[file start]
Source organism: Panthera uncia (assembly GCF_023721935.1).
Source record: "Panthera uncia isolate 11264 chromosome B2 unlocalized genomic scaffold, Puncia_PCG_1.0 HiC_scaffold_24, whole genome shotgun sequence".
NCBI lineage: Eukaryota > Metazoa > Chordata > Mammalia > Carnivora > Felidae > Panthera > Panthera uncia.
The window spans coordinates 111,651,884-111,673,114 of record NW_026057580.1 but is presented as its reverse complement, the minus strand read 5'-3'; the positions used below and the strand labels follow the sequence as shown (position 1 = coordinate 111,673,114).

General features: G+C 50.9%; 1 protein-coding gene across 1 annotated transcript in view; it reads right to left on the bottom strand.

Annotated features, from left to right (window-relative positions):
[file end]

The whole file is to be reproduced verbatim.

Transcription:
Source organism: Panthera uncia (assembly GCF_023721935.1).
Source record: "Panthera uncia isolate 11264 chromosome B2 unlocalized genomic scaffold, Puncia_PCG_1.0 HiC_scaffold_24, whole genome shotgun sequence".
NCBI lineage: Eukaryota > Metazoa > Chordata > Mammalia > Carnivora > Felidae > Panthera > Panthera uncia.
The window spans coordinates 111,651,884-111,673,114 of record NW_026057580.1 but is presented as its reverse complement, the minus strand read 5'-3'; the positions used below and the strand labels follow the sequence as shown (position 1 = coordinate 111,673,114).

General features: G+C 50.9%; 1 protein-coding gene across 1 annotated transcript in view; it reads right to left on the bottom strand.

Annotated features, from left to right (window-relative positions):